Now that I’ve suffered under one firsthand, I can understand why people hate environmental laws.

On a map of our farm filed away at the Vermont Agency of Natural Resources is a fateful dot. It stands for an endangered Siberian Chive, observed by someone decades ago. This dot popped up when we applied under Vermont’s Act 250, one of the best land use laws of the nation, to build 22 small “green” homes clustered on four of our 270 acres.

The dot lies near a brook that trickles through a hayfield. It is not within sight of the proposed construction. But Act 250 brings every inch of our land under scrutiny. So, to preserve the chive, the state says we must maintain a 50-foot no-mow buffer on either side of the brook.

That buffer would render unusable several acres of a small field that has been dutifully hayed for the past 40 years right up to the brushy bank of the brook. “If haying is going to do in that chive,” I pointed out, “the chive is done in. If you can show me even one plant, I’ll protect it with my life. But why should we lose the use of good bottomland for a chive that isn’t there?”

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We compromised on 25 feet, still too much, in my opinion, but one of the less infuriating outcomes of the year we have spent with Act 250.

I want to reiterate: It is a great law. It requires every developer of more than 10 living units to prove to regulatory agencies and the public that the proposed land use change will not endanger anyone’s water supply. The change must not cause undue erosion. It must dispose of wastewater safely. It must not cause air pollution or use too much energy or ruin scenic views or threaten wetlands or extinguish species or burden the schools or bankrupt the town. These are reasonable requirements. I think they should be imposed on every new construction in every state in the Union.

But something has gone wrong when the workings of a law start undermining its very purpose.

As, for example, the decision about composting toilets. We think it is environmentally wrong to use drinking water to wash away human waste, and then to dump that waste, processed or not, into streams or groundwater, where its nutrients are pollutants, rather than back to the soil, where the nutrients are a resource. Hence we asked to install composting toilets, which, I’m happy to report, the state permitted.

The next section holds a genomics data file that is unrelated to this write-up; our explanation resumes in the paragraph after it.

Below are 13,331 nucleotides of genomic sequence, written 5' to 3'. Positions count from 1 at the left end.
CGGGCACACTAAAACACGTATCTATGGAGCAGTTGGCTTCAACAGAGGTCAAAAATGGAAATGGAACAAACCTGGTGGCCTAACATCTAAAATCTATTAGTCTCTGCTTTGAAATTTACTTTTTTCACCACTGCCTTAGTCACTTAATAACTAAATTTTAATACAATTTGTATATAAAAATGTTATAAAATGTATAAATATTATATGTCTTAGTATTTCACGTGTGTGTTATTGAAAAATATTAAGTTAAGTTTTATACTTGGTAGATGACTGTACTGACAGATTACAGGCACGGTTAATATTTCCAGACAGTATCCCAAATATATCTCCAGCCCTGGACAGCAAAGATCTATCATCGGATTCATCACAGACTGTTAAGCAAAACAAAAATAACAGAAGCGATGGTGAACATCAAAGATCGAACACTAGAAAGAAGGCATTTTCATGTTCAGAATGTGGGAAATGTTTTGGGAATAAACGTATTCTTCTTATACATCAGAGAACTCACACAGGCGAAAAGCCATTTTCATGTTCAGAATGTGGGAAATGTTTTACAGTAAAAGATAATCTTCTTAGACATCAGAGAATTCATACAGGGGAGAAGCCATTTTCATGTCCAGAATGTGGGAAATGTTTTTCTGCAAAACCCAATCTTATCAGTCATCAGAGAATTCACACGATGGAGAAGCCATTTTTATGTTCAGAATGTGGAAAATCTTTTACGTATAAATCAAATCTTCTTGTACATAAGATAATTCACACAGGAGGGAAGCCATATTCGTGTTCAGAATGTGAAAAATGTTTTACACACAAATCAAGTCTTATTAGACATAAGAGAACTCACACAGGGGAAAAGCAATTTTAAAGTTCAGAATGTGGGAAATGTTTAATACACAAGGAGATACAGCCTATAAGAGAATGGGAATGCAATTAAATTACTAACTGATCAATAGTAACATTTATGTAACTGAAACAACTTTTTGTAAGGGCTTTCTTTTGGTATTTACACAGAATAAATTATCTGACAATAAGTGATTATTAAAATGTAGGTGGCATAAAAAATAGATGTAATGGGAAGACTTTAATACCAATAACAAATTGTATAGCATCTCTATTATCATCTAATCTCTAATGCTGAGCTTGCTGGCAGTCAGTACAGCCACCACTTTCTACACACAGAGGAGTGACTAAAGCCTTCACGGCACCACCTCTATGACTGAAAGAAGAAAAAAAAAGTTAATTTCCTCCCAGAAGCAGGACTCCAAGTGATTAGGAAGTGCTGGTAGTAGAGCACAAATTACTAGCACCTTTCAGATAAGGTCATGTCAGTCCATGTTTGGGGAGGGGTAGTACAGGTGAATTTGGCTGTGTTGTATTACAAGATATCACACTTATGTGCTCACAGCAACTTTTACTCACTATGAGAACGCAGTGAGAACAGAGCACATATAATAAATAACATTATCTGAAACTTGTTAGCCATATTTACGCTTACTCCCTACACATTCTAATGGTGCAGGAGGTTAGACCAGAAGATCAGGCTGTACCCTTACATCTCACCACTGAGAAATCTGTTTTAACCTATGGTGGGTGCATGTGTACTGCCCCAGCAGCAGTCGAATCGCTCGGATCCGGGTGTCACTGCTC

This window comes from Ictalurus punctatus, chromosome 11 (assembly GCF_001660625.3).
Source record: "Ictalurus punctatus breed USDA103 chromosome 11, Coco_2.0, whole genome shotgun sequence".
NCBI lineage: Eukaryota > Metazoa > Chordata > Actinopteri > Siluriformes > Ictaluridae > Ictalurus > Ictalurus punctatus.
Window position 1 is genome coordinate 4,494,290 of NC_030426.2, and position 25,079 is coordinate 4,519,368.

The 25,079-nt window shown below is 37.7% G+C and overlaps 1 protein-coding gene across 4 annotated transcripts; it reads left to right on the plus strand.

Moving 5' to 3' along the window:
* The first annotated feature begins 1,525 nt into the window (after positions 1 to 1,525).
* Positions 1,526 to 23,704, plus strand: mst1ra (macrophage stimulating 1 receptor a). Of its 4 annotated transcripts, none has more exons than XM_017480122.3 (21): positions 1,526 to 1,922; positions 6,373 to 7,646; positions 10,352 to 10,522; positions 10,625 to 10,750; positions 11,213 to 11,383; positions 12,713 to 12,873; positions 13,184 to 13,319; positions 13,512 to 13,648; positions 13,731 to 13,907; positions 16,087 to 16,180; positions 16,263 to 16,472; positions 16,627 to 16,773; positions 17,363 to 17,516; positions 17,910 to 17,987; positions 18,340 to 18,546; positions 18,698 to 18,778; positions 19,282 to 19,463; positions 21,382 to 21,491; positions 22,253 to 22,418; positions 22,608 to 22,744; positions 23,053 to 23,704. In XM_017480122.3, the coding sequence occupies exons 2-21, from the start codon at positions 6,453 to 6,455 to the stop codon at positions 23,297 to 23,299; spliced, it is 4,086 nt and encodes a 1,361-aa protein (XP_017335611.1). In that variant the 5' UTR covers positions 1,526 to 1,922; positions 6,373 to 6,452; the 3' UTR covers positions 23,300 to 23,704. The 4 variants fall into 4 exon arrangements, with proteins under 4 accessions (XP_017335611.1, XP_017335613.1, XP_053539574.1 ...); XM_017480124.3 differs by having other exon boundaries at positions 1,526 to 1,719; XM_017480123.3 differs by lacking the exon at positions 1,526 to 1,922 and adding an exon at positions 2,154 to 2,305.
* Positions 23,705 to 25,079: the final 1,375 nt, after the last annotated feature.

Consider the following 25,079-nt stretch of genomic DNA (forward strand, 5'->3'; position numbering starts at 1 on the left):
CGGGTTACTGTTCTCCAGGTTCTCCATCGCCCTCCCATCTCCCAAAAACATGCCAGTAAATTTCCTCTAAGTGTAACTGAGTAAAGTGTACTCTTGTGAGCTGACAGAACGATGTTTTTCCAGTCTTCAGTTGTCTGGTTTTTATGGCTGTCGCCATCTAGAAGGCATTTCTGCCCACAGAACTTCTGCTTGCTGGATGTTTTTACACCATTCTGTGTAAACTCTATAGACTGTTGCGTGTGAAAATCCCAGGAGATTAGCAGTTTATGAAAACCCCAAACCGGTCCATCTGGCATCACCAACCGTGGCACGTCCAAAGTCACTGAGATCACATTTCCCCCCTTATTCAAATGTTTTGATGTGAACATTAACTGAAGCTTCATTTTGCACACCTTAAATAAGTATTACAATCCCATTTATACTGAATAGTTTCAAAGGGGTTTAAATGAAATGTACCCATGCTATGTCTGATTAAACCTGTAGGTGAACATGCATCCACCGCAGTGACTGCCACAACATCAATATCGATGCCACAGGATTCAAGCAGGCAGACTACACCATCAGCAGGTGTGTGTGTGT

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But it threw in this kicker. When, after a year or two, our toilets have accumulated compost, we are not allowed to take it out, mix it with yard trimmings, compost it further, and spread it around our roses. Rather, we are required to call a licensed septic tank hauler to take the compost to a municipal sewage treatment system.

That defeats the whole logic of composting toilets.

There are several more such crazy dictates scattered through our pages-thick permit, which took more than a year to obtain and added roughly $5,000 to the cost of each home. My purpose here is not to complain about the specifics, the delays, or even the expense, though much of that expense was unnecessary to any conceivable environmental protection. My purpose is to reflect upon good laws that go bad.

Though I have periodically been incensed at it, I do not conclude, as my friends to the right do, that we should sweep Act 250 away. I have no doubt we’d be worse off without it. I’m also not ready to condemn the dozens of state regulators we’ve dealt with. Most of them did their best to be helpful and even cheerful. But they labor under conditions that turn their work sour.

Partly because of the incessant anti-bureaucrat, anti-tax rantings of my friends to the right, they are underpaid, overworked, and often undertrained. State salaries may suffice for the young, the unambitious, or the unusually virtuous, but most professionals can earn much more in the private sector, from which we had to hire them, for example, to research the expected water-flow reductions of composting toilets, something public-sector professionals ought to know. They have no time to know. They’re overloaded.

Furthermore, their jobs have evolved into stopping abuse, rather than helping people do the right thing. They know a grossly dysfunctional septic tank design when they see one. They can tell us what not to do. But there’s no opportunity, no time, no leeway for them to help those of us who are honestly eager to do the right thing.

Most of the folks administering environmental laws took their jobs because they care about the environment. They should be able to interact with us as partners, instead of trying to catch us doing things wrong, or trying to protect us from ourselves. They should be well paid and well trained — after all, they are the daily guardians of our air and water and soil. Investing more public funds in them could cost far less and produce a better environment than setting up a system in which private-sector hydrogeologists and civil engineers and lawyers must do constant battle with them.

If we come to hate the laws, eventually there won’t be any. Environmentalists, of all people, need to care not only what laws are on the books, but how they actually work.